What is auto-enrolment?
The auto-enrolment legislation means that all businesses who employ a ‘worker’ must find out how that worker is affected. Some workers will need to be automatically enrolled into a qualifying pension scheme.
Who is eligible for auto-enrolment?
Workers who earn more than the auto enrolment threshold, or trigger, of more than £10,000 per annnum (or the weekly/monthly equivalents thereof) and who are aged at least 22 but under State Pension Age will need to be automatically enrolled. These workers are called Eligible Jobholders.
Who else is eligible to join the pension scheme?
There is another category of worker, called a Non-Eligible Jobholder, who won’t be auto-enrolled but who can decided to opt-in to the scheme if they want to. These workers are aged at least 16 but under 75 and earn over £5,876 per annum (2016/17).
When does auto-enrolment start?
Your pension scheme must be in place by your Staging Date. However, you are able to delay the auto-enrolment of your employees for up to three months after your staging date. This is called postponement.
Do I need to set up a workplace pension scheme?
If you have one employee or more, then you will need to check whether any of your employees are eligible for auto-enrolment or, if they are not eligible for auto-enrolment, whether they are legally entitled to opt into a scheme. An eligible employee is aged between 22 and State Pension Age, earning over £10,000 a year (or £833 a month/£192 a week, because earnings are measured against the auto-enrolment threshold each pay period). If you have an eligible employee then you must set up a workplace pension.
If you have an employee who is aged between 16 and 22, or State Pension Age and 75, they are called a non-eligible jobholder. Or, if an employee earns between £5,824 and £10,000 a year (or the monthly/weekly equivalents), they also fall into the non-eligible jobholder category. Non-eligible jobholders won’t be automatically enrolled but have a legal right to opt-in to a workplace pension, so you’ll need to find out whether they want to opt in and, if they do, you’ll need to set up a scheme.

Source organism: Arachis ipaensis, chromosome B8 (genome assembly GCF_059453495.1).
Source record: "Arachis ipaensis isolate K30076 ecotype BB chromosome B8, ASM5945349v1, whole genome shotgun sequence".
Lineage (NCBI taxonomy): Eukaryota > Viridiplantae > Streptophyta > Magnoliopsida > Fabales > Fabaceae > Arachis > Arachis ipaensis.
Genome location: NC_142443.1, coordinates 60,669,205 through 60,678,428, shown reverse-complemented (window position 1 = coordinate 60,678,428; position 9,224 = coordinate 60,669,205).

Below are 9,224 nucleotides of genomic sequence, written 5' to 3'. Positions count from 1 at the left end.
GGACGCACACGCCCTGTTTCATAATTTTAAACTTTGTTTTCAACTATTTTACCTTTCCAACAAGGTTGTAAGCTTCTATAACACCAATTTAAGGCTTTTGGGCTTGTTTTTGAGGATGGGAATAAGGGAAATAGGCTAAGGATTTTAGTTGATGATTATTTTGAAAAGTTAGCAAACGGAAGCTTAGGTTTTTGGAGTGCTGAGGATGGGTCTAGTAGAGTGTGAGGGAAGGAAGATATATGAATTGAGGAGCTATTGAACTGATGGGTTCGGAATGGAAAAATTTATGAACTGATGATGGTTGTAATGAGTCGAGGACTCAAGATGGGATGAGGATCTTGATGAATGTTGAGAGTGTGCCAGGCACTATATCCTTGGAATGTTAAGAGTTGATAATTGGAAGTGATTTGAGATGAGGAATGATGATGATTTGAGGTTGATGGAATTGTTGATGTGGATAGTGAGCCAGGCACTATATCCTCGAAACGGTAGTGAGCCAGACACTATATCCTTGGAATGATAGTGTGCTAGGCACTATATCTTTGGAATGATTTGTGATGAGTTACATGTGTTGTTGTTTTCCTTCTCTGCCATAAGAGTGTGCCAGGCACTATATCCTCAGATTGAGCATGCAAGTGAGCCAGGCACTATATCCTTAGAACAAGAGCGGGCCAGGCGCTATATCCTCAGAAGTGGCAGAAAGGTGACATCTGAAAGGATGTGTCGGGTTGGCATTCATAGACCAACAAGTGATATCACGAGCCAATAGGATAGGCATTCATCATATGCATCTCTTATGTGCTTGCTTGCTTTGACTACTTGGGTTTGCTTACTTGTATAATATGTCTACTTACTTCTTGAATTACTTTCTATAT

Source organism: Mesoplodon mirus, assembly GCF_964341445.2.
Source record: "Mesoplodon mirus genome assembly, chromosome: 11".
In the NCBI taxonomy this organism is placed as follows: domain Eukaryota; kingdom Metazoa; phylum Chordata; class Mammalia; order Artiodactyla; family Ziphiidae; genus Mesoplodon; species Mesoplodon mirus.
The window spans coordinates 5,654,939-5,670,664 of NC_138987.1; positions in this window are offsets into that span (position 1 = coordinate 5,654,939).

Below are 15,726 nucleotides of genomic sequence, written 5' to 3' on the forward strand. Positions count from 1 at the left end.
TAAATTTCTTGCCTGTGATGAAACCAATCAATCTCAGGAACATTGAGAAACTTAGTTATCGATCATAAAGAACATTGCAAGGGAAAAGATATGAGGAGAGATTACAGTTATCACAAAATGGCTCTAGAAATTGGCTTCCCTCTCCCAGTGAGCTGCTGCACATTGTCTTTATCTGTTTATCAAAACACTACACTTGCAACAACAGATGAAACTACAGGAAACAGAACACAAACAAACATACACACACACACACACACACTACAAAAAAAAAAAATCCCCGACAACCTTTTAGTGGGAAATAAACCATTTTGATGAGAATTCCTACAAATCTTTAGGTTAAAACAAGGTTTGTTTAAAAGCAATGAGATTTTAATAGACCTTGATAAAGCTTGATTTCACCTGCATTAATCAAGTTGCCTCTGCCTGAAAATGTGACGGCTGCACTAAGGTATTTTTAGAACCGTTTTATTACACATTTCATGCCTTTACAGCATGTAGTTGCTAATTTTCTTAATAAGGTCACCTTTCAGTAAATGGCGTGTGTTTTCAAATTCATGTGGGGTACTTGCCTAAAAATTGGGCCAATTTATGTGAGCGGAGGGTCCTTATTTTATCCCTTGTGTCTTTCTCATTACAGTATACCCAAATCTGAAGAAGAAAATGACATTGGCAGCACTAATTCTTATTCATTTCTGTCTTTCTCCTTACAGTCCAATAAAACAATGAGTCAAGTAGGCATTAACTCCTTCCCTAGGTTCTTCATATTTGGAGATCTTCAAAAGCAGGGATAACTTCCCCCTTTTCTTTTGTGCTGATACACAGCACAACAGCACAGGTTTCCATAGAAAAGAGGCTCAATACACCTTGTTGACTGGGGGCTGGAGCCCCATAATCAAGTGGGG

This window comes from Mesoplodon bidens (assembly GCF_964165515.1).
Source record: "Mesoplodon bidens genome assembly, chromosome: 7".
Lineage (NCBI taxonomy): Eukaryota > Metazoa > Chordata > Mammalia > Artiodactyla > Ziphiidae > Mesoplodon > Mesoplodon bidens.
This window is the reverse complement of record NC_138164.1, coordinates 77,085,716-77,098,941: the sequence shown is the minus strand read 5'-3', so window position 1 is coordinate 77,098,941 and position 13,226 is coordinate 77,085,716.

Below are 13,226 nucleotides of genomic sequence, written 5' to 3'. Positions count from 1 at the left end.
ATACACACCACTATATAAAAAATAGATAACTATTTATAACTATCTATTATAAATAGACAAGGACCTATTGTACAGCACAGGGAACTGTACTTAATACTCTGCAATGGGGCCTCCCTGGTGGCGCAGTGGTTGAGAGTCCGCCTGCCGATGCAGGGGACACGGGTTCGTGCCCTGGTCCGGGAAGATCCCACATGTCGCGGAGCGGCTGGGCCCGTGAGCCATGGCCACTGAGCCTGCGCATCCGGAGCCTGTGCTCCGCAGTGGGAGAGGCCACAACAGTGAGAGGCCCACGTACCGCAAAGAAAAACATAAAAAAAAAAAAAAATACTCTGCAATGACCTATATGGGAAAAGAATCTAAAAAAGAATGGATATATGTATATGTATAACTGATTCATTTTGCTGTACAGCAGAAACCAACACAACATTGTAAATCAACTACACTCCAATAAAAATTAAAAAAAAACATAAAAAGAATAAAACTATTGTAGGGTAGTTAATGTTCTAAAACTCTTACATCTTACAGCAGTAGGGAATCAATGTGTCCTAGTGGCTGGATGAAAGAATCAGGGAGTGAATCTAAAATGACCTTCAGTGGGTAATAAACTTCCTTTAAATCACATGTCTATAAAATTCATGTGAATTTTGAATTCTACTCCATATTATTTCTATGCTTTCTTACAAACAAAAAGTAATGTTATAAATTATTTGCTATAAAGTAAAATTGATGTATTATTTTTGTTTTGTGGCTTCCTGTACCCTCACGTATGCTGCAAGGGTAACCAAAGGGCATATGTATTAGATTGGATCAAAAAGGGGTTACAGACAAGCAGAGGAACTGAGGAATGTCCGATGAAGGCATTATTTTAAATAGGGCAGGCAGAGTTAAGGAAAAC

I have no eligible jobholders. However, I do have non-eligible jobholders. Do I need to set up a scheme?
Maybe… If your Non-Eligible Jobholders decide that they want to opt-in to a company pension scheme, you will have just six weeks from the date of the opt-in request to set up a new pension scheme, which may be difficult during the next couple of years due to the large volumes of companies staging in the next couple of years. If you suspect that your non-eligible jobholders may wish to opt-in to a pension scheme, we would strongly recommend that you set up a scheme at your staging date in readiness for opt-in requests.
How do I choose a workplace pension scheme?
Pension scheme choice is absolutely critical. It’s vital that you choose a well-established workplace pension scheme that provides good value for money for your employees, is compliant, approved or regulated, with sufficient asset backing to ensure it will stay the distance. Choosing the right scheme now will provide your employees with a more comfortable retirement. You should understand the type of scheme you’re setting up – either a commercial provider or a Master Trust – what’s the difference? If you have no pensions knowledge, the best way to ensure good employee outcomes is to get some advice from a qualified pensions professional about pension scheme choice.
How much will my business have to pay?
The statutory minimum contributions are based upon a percentage of a worker’s banded qualifying earnings, in a similar way to National Insurance contributions. Banded qualifying earnings are all PAYE earnings between £5,876 and £45,000 per annum (2017/18), or the weekly/monthly equivalents thereof.
Where does payroll fit in?
Choosing and setting up your scheme is just the beginning – employee assessments, categorisations, contribution deductions and data file uploads to the pension provider need to be carried out by your payroll software. Your payroll software should also generate your statutory letters (postponement and enrolment letters). It’s likely that you’ll need to upgrade your existing payroll software to incorporate an auto-enrolment module which will carry out these functions for you. If you run a payroll in house, ensure that you read or watch your software provider’s training programmes on auto-enrolment and carry out their instructions to the letter. Payroll software will certainly carry out these tasks for you, but the most important aspect is the pension scheme set up – get the scheme set up wrong and this can lead to some very time consuming problems down the line when contributions may need correcting. The Auto-Enrolment Bureau can carry out this payroll function for you if you decide that outsourcing your payroll may be the best option.